Even if the Court viewed the excluded evidence as indispensable, Shafii still has failed to allege a sufficient basis upon which to rest his due process challenge. The law is clear that courts reviewing the decisions of arbitrators have "no jurisdiction over contentions that the [arbitrator] made erroneous findings of fact . . . [or] erred in believing some witnesses and discrediting the testimony of others." Martino v. American Airlines, Inc., 404 F. Supp. 1202, 1204 (S.D.N.Y. 1975), aff'd without op., 573 F.2d 1292 (2d Cir. 1977), cert. denied, 439 U.S. 869, 99 S. Ct. 198 (1978). Criticism levelled at the arbitrator's interpretation of the facts or attacking the sufficiency of the evidence upon which an award is based will not sustain a constitutional challenge. Anderson v. National R.R. Passenger Corp., 754 F.2d 202, 204 (7th Cir. 1984). Similarly, charges that an arbitrator overlooked favorable evidence fail to allege a due process violation. Steffens v. Brotherhood of Ry., Airline, and Steamship Clerks, 797 F.2d 442, 447 (7th Cir. 1986) (allegations that arbitration panel "'ignored the facts'" and overlooked favorable evidence insufficient basis upon which to vacate award). See also Forsythe Int'l, 915 F.2d at 1021 (court held petition failed to allege the kind of fundamental error needed to maintain a constitutional challenge where petition charged only that "the arbitration panel fatally compromised its award by failing to address" an issue more thoroughly); Morin v. Consolidated Rail Corp., 810 F.2d 720, 722 (7th Cir. 1987) (court upheld arbitration award against procedural due process challenge for failure to admit certain evidence).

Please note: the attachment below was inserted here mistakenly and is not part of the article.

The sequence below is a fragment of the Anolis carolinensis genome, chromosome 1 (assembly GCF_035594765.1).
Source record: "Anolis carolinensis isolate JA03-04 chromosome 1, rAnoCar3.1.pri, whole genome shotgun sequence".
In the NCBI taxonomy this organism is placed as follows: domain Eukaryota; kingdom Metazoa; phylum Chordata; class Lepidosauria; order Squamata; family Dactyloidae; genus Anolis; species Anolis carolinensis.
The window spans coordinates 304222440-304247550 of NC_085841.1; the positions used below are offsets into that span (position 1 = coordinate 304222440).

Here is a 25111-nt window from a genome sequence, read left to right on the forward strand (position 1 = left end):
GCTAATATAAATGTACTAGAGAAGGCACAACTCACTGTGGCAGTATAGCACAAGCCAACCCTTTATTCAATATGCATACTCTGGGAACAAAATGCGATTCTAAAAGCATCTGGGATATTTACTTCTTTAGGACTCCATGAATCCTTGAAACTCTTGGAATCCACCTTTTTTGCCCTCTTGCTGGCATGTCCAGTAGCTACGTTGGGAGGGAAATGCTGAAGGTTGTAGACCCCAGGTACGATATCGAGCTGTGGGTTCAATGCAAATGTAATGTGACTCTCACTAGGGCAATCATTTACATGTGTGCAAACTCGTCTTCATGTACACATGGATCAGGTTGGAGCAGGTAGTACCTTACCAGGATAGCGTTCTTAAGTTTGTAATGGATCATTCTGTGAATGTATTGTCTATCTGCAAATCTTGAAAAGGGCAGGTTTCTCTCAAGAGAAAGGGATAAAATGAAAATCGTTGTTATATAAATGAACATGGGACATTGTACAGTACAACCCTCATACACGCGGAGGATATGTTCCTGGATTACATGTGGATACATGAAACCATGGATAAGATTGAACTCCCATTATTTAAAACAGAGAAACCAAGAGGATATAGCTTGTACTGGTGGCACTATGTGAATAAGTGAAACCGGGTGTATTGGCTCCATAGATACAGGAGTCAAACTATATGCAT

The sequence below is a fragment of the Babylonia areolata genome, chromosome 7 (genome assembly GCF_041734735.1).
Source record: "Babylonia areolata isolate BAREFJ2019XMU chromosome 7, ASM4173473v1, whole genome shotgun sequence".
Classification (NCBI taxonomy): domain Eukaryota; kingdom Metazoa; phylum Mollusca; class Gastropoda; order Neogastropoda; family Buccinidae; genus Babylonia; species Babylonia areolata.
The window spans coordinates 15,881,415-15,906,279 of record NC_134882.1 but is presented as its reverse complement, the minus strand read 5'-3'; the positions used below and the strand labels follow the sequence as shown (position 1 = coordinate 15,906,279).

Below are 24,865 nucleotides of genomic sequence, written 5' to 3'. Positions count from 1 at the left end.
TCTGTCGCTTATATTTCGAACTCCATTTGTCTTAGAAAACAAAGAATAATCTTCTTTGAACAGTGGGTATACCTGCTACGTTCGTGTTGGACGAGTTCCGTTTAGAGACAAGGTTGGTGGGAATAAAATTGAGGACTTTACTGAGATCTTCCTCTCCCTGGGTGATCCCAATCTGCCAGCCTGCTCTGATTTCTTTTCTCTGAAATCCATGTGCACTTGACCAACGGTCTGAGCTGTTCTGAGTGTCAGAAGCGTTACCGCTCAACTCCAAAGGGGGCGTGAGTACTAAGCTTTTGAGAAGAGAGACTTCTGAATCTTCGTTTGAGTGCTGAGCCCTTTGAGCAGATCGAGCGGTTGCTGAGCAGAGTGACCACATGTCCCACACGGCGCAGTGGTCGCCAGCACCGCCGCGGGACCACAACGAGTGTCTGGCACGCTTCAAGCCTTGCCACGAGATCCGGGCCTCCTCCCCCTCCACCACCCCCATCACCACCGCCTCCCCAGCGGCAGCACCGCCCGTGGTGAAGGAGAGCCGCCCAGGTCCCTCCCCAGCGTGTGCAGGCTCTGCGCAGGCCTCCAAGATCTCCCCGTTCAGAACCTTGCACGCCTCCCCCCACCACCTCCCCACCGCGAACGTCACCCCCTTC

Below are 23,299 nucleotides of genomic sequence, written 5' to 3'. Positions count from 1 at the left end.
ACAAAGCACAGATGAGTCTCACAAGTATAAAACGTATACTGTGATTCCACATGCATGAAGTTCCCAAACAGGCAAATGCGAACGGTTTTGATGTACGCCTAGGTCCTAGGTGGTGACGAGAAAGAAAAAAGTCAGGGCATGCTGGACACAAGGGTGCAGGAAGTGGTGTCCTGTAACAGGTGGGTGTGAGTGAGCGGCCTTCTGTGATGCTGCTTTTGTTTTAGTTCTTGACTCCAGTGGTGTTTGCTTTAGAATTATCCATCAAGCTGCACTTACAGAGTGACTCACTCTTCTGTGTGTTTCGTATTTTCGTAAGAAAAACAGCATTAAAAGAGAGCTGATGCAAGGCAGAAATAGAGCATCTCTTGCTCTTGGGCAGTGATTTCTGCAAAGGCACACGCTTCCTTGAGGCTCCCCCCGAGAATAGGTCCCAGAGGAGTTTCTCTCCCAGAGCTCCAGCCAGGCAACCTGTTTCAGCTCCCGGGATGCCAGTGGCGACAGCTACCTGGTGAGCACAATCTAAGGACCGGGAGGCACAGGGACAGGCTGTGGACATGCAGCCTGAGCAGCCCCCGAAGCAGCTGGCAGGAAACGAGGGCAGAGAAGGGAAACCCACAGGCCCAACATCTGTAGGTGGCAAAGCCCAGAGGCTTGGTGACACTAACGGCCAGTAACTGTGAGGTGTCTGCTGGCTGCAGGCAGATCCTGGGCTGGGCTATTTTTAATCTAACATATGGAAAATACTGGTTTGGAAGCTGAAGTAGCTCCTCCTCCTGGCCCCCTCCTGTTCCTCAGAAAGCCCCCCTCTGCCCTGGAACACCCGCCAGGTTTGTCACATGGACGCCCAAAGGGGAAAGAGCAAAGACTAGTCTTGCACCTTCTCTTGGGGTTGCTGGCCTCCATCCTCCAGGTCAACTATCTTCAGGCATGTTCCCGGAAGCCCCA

Here, plaintiff really has done nothing more than criticize the arbitrator's ultimate conclusions. Although Shafii clothes his present challenge in constitutional garb, his motion papers reveal that his petition in fact contests the arbitrator's interpretation of the evidence presented at the hearing, questions his factual conclusions, and cites unsupported instances of behavior plaintiff claims collectively demonstrate bias. Allegations regarding the admission and construction of evidence, however, offer "no more than an attack on the [arbitrator's] conclusions, and such challenges are not cognizable" under 45 U.S.C. § 153 First (q). Steffens, 797 F.2d at 447. Shafii's bald, conclusory allegations that the arbitrator ignored facts favorable to plaintiff and detrimental to defendant's case, without more, allege no more than disagreement with evidentiary findings, an insufficient basis upon which to rest a Section 153 First (q) challenge. See Martino, 404 F. Supp. at 1204 (and cases cited therein).
In light of the foregoing, and assuming the truth of the statements made in the McAllister Affidavit, the Court finds that plaintiff was accorded a full and fair opportunity to litigate his claim, and the alleged evidentiary error did not prejudice plaintiff's rights nor deprive him of a fair hearing.
For the reasons set forth above, defendant's motion for summary judgment hereby is GRANTED, and the petition to vacate the arbitration decision and award hereby is DISMISSED.
Dated: Brooklyn, New York
January 9, 1995
J R Barlets
UNITED STATES DISTRICT JUDGE